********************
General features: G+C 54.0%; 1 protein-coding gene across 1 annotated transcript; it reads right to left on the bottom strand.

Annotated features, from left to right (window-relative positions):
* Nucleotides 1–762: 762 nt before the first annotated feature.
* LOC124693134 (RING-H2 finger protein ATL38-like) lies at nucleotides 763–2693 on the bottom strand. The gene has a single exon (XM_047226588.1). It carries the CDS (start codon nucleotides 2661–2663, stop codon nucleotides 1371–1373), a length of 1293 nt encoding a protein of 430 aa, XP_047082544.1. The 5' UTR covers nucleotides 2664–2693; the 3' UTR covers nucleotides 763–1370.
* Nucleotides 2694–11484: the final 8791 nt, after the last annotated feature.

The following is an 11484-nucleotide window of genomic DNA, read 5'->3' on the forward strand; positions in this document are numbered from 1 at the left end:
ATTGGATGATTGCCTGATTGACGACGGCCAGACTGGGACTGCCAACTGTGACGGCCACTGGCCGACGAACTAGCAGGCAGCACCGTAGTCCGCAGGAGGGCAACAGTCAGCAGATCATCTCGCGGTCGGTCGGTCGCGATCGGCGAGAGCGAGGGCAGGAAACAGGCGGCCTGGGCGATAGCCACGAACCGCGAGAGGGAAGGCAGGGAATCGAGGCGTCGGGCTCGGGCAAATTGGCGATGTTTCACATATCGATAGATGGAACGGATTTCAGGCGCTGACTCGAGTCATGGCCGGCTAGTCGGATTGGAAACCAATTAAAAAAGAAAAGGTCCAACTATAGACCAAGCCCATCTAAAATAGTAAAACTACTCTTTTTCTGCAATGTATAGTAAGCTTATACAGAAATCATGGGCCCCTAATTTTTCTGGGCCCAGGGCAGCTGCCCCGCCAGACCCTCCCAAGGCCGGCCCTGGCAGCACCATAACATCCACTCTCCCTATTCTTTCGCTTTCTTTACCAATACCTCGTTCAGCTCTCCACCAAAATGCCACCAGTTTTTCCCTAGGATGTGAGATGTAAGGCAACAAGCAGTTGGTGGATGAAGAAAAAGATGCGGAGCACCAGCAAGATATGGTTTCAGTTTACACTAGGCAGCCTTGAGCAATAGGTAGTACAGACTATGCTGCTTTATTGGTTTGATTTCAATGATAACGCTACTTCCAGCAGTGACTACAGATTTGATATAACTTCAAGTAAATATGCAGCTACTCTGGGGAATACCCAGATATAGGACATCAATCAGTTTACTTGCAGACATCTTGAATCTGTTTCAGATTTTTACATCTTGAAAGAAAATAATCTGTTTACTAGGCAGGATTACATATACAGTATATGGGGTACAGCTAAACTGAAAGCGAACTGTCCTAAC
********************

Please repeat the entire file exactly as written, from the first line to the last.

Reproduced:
General features: G+C 54.0%; 1 protein-coding gene across 1 annotated transcript; it reads right to left on the bottom strand.

Annotated features, from left to right (window-relative positions):
* Nucleotides 1–762: 762 nt before the first annotated feature.
* LOC124693134 (RING-H2 finger protein ATL38-like) lies at nucleotides 763–2693 on the bottom strand. The gene has a single exon (XM_047226588.1). It carries the CDS (start codon nucleotides 2661–2663, stop codon nucleotides 1371–1373), a length of 1293 nt encoding a protein of 430 aa, XP_047082544.1. The 5' UTR covers nucleotides 2664–2693; the 3' UTR covers nucleotides 763–1370.
* Nucleotides 2694–11484: the final 8791 nt, after the last annotated feature.

The following is an 11484-nucleotide window of genomic DNA, read 5'->3' on the forward strand; positions in this document are numbered from 1 at the left end:
ATTGGATGATTGCCTGATTGACGACGGCCAGACTGGGACTGCCAACTGTGACGGCCACTGGCCGACGAACTAGCAGGCAGCACCGTAGTCCGCAGGAGGGCAACAGTCAGCAGATCATCTCGCGGTCGGTCGGTCGCGATCGGCGAGAGCGAGGGCAGGAAACAGGCGGCCTGGGCGATAGCCACGAACCGCGAGAGGGAAGGCAGGGAATCGAGGCGTCGGGCTCGGGCAAATTGGCGATGTTTCACATATCGATAGATGGAACGGATTTCAGGCGCTGACTCGAGTCATGGCCGGCTAGTCGGATTGGAAACCAATTAAAAAAGAAAAGGTCCAACTATAGACCAAGCCCATCTAAAATAGTAAAACTACTCTTTTTCTGCAATGTATAGTAAGCTTATACAGAAATCATGGGCCCCTAATTTTTCTGGGCCCAGGGCAGCTGCCCCGCCAGACCCTCCCAAGGCCGGCCCTGGCAGCACCATAACATCCACTCTCCCTATTCTTTCGCTTTCTTTACCAATACCTCGTTCAGCTCTCCACCAAAATGCCACCAGTTTTTCCCTAGGATGTGAGATGTAAGGCAACAAGCAGTTGGTGGATGAAGAAAAAGATGCGGAGCACCAGCAAGATATGGTTTCAGTTTACACTAGGCAGCCTTGAGCAATAGGTAGTACAGACTATGCTGCTTTATTGGTTTGATTTCAATGATAACGCTACTTCCAGCAGTGACTACAGATTTGATATAACTTCAAGTAAATATGCAGCTACTCTGGGGAATACCCAGATATAGGACATCAATCAGTTTACTTGCAGACATCTTGAATCTGTTTCAGATTTTTACATCTTGAAAGAAAATAATCTGTTTACTAGGCAGGATTACATATACAGTATATGGGGTACAGCTAAACTGAAAGCGAACTGTCCTAAC